If a picture is multi-colored or multi-textured the picture is going to put up resistance to typography. There’s no color of type that blends in well against something that has all the colors of the rainbow. It’s a problem. Type needs to pop. Your eyes need to read the words easily. Type wants areas of one solid color or shade to jump out of the picture. Any bump in the road is unacceptable. Type needs to be legible.
When you have a background of clutter lowering the contrast can often help. It’s often the bright whites of the background photo that are competing with the type. I’m going to suggest you solve the problem in curves. In the video I show you how to eliminate anything that’s pure white from the picture and eliminating anything pure white often lowers the distractions from the photograph.
I realize that many of you have never even considered putting type on a photograph. You think it’s some kind of high-level design thing. It’s not. Putting the proper words on a picture can be incredibly satisfying. Please don’t run away from the idea.
Here’s a great way to photograph small objects. (Generally, that’s referred to as “still lifes”.) It could be jewelry, it could be your favorite flower, it could be legos. If you have a bunch of little tiny objects you want to sell on eBay and you want to make them look beautiful and valuable this is your ticket. It’s a high end, expensive-looking professional lighting technique and it all happens in a plastic, one-gallon milk bottle—you will not be photographing your car with this technique. But don’t kid yourself. Where ever beautiful light happens, it moves people.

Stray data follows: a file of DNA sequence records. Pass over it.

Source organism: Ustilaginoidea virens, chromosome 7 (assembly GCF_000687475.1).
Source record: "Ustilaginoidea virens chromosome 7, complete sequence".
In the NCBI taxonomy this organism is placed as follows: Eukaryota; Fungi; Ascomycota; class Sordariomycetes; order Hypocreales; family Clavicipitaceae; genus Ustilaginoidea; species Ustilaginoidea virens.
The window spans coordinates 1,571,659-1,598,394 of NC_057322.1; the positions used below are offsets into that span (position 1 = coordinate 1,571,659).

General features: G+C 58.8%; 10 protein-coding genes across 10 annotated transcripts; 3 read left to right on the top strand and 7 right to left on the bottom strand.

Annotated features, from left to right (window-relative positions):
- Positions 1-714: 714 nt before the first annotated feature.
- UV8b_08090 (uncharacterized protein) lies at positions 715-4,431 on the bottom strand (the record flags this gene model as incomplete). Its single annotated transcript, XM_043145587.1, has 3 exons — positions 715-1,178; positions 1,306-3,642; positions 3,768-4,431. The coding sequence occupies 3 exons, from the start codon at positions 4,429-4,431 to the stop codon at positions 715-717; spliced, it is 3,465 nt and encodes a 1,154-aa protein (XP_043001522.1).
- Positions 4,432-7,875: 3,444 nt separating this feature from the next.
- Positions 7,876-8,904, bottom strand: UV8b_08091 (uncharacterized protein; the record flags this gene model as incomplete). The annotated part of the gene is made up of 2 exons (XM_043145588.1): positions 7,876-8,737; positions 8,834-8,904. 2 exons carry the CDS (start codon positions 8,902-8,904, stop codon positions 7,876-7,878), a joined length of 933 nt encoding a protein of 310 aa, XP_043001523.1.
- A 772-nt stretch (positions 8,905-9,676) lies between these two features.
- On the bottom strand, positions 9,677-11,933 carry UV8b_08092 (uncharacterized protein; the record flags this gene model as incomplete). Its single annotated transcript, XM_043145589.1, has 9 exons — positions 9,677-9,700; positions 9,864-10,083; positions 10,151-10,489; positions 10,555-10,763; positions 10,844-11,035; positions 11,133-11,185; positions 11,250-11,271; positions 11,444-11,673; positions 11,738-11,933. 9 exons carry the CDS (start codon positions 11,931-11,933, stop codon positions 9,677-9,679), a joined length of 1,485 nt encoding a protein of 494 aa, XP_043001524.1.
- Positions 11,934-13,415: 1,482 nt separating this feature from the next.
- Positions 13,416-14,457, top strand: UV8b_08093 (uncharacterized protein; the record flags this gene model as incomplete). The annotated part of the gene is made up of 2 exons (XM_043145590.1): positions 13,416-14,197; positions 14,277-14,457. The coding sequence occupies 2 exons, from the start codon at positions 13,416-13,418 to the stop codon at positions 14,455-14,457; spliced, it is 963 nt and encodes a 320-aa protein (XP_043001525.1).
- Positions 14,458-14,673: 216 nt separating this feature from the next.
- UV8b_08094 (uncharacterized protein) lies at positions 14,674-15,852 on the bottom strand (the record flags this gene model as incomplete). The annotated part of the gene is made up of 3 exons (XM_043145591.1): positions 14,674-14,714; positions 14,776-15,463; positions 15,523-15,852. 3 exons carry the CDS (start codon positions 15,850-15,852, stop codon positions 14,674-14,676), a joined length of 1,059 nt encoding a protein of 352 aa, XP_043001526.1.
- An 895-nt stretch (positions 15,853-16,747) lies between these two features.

The photo studio word for this is a “tent”. Picture yourself in the kind you sleep in. If you’re laying on your back on an air mattress and you look up the tent is covering your view from horizon to horizon. A photo studio tent does the same thing for what ever it is you decide to photograph. There’s a little hole at the top to poke your camera in. A photo tent is made of translucent white material that will soften whatever light source you point at the tent from the outside. If you can picture that you can picture beautiful white light inside this wonderful little pyramid. It’s really a temple of beauty.
My “tent” is made of a milk bottle. I cut a hole in the top just big enough for the lens I wanted to use. I also put a slit very close to the bottom so I could put the object to be photographed in there without trying to drop it in from the top.
Here’s the most important thing to know about a photo tent. The whole idea is that you have surrounded your subject as best you can with all white. You want white, even light reflected in everything from all directions. The hole in the top for the camera is an invasive compromise—you may see the darkness of your camera lens any smooth reflective surface.
Backgrounds are always important for still life photos—just look at the perfume ad photos. If you watch the video you’ll see that I used a piece of slate—a gray, flat rock—to photograph Anne’s gold necklace from her father. (I saw it in a perfume ad. What can I tell you?) You could obviously put anything in the bottom of the milk bottle to serve as a background. Your imagination is the limit. You could put a layer of gravel or sand in the bottom or wood or a piece of black velvet or sandpaper. I’ve always found that natural objects you find in the woods or beach or on a hike look great next to shiny metal and glass—or anything else for that matter.
You can practically use any light source. A lamp that you can move around and position to your liking is the secret. I used a fluorescent work light from my garage and set my color balance for fluorescent.
And like many of my other photo tips, if you have no desire to ever photograph a piece of jewelry, just the act of going through the motions is a little photo lesson unto itself.